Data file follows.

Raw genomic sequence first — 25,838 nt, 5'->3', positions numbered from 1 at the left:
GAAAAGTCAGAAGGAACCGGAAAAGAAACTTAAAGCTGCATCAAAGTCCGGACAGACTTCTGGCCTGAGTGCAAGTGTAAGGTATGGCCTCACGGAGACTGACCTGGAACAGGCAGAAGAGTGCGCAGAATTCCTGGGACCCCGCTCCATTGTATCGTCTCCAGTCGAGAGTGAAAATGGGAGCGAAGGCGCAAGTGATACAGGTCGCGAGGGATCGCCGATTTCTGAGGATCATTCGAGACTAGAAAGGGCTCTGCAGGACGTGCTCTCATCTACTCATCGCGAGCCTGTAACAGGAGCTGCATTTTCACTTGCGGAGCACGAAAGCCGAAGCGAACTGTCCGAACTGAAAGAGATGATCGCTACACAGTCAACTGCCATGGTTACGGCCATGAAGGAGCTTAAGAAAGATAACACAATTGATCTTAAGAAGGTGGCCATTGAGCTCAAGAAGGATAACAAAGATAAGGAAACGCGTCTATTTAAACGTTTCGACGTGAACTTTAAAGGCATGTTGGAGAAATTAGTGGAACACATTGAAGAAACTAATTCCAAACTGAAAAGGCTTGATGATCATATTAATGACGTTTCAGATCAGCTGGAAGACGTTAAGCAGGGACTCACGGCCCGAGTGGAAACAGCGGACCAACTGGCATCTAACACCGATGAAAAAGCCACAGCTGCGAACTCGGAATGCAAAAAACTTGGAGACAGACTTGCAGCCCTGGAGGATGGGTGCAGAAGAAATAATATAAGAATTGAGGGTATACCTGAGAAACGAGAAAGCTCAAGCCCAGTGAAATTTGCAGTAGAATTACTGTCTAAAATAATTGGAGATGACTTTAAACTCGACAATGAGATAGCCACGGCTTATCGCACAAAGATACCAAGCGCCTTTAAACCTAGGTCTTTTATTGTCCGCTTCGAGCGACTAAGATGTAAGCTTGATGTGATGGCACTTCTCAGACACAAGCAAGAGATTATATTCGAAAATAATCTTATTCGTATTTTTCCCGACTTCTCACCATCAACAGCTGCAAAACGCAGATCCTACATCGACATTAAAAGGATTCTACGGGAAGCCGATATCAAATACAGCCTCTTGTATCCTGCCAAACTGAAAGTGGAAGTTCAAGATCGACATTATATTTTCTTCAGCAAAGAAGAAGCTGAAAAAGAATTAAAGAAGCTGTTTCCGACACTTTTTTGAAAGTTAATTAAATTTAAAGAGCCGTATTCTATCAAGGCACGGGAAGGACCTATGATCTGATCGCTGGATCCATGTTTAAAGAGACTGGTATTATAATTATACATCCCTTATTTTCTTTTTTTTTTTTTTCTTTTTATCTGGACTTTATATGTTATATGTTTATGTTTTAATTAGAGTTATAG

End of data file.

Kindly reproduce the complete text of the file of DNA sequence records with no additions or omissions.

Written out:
Raw genomic sequence first — 25,838 nt, 5'->3', positions numbered from 1 at the left:
GAAAAGTCAGAAGGAACCGGAAAAGAAACTTAAAGCTGCATCAAAGTCCGGACAGACTTCTGGCCTGAGTGCAAGTGTAAGGTATGGCCTCACGGAGACTGACCTGGAACAGGCAGAAGAGTGCGCAGAATTCCTGGGACCCCGCTCCATTGTATCGTCTCCAGTCGAGAGTGAAAATGGGAGCGAAGGCGCAAGTGATACAGGTCGCGAGGGATCGCCGATTTCTGAGGATCATTCGAGACTAGAAAGGGCTCTGCAGGACGTGCTCTCATCTACTCATCGCGAGCCTGTAACAGGAGCTGCATTTTCACTTGCGGAGCACGAAAGCCGAAGCGAACTGTCCGAACTGAAAGAGATGATCGCTACACAGTCAACTGCCATGGTTACGGCCATGAAGGAGCTTAAGAAAGATAACACAATTGATCTTAAGAAGGTGGCCATTGAGCTCAAGAAGGATAACAAAGATAAGGAAACGCGTCTATTTAAACGTTTCGACGTGAACTTTAAAGGCATGTTGGAGAAATTAGTGGAACACATTGAAGAAACTAATTCCAAACTGAAAAGGCTTGATGATCATATTAATGACGTTTCAGATCAGCTGGAAGACGTTAAGCAGGGACTCACGGCCCGAGTGGAAACAGCGGACCAACTGGCATCTAACACCGATGAAAAAGCCACAGCTGCGAACTCGGAATGCAAAAAACTTGGAGACAGACTTGCAGCCCTGGAGGATGGGTGCAGAAGAAATAATATAAGAATTGAGGGTATACCTGAGAAACGAGAAAGCTCAAGCCCAGTGAAATTTGCAGTAGAATTACTGTCTAAAATAATTGGAGATGACTTTAAACTCGACAATGAGATAGCCACGGCTTATCGCACAAAGATACCAAGCGCCTTTAAACCTAGGTCTTTTATTGTCCGCTTCGAGCGACTAAGATGTAAGCTTGATGTGATGGCACTTCTCAGACACAAGCAAGAGATTATATTCGAAAATAATCTTATTCGTATTTTTCCCGACTTCTCACCATCAACAGCTGCAAAACGCAGATCCTACATCGACATTAAAAGGATTCTACGGGAAGCCGATATCAAATACAGCCTCTTGTATCCTGCCAAACTGAAAGTGGAAGTTCAAGATCGACATTATATTTTCTTCAGCAAAGAAGAAGCTGAAAAAGAATTAAAGAAGCTGTTTCCGACACTTTTTTGAAAGTTAATTAAATTTAAAGAGCCGTATTCTATCAAGGCACGGGAAGGACCTATGATCTGATCGCTGGATCCATGTTTAAAGAGACTGGTATTATAATTATACATCCCTTATTTTCTTTTTTTTTTTTTTCTTTTTATCTGGACTTTATATGTTATATGTTTATGTTTTAATTAGAGTTATAG